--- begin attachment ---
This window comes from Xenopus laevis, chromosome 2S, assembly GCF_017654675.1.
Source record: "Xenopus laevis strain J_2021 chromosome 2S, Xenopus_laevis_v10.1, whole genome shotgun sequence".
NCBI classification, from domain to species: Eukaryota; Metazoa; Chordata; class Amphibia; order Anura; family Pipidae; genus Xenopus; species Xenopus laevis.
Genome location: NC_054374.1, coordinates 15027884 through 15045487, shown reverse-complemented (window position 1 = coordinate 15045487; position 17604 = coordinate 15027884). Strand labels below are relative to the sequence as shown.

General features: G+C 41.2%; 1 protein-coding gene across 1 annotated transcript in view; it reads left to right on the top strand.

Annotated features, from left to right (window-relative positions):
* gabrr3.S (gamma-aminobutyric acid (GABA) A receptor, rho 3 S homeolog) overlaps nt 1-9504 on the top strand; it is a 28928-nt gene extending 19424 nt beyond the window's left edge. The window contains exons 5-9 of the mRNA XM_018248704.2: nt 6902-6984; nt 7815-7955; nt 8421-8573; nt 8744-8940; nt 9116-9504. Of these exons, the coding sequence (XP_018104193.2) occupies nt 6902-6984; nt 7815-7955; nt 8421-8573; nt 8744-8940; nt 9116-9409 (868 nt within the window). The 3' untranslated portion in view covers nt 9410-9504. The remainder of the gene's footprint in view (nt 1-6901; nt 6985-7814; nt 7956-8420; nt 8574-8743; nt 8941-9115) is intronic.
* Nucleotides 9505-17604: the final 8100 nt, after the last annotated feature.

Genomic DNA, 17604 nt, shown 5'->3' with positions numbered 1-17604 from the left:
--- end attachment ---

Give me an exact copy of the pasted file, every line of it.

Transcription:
This window comes from Xenopus laevis, chromosome 2S, assembly GCF_017654675.1.
Source record: "Xenopus laevis strain J_2021 chromosome 2S, Xenopus_laevis_v10.1, whole genome shotgun sequence".
NCBI classification, from domain to species: Eukaryota; Metazoa; Chordata; class Amphibia; order Anura; family Pipidae; genus Xenopus; species Xenopus laevis.
Genome location: NC_054374.1, coordinates 15027884 through 15045487, shown reverse-complemented (window position 1 = coordinate 15045487; position 17604 = coordinate 15027884). Strand labels below are relative to the sequence as shown.

General features: G+C 41.2%; 1 protein-coding gene across 1 annotated transcript in view; it reads left to right on the top strand.

Annotated features, from left to right (window-relative positions):
* gabrr3.S (gamma-aminobutyric acid (GABA) A receptor, rho 3 S homeolog) overlaps nt 1-9504 on the top strand; it is a 28928-nt gene extending 19424 nt beyond the window's left edge. The window contains exons 5-9 of the mRNA XM_018248704.2: nt 6902-6984; nt 7815-7955; nt 8421-8573; nt 8744-8940; nt 9116-9504. Of these exons, the coding sequence (XP_018104193.2) occupies nt 6902-6984; nt 7815-7955; nt 8421-8573; nt 8744-8940; nt 9116-9409 (868 nt within the window). The 3' untranslated portion in view covers nt 9410-9504. The remainder of the gene's footprint in view (nt 1-6901; nt 6985-7814; nt 7956-8420; nt 8574-8743; nt 8941-9115) is intronic.
* Nucleotides 9505-17604: the final 8100 nt, after the last annotated feature.

Genomic DNA, 17604 nt, shown 5'->3' with positions numbered 1-17604 from the left: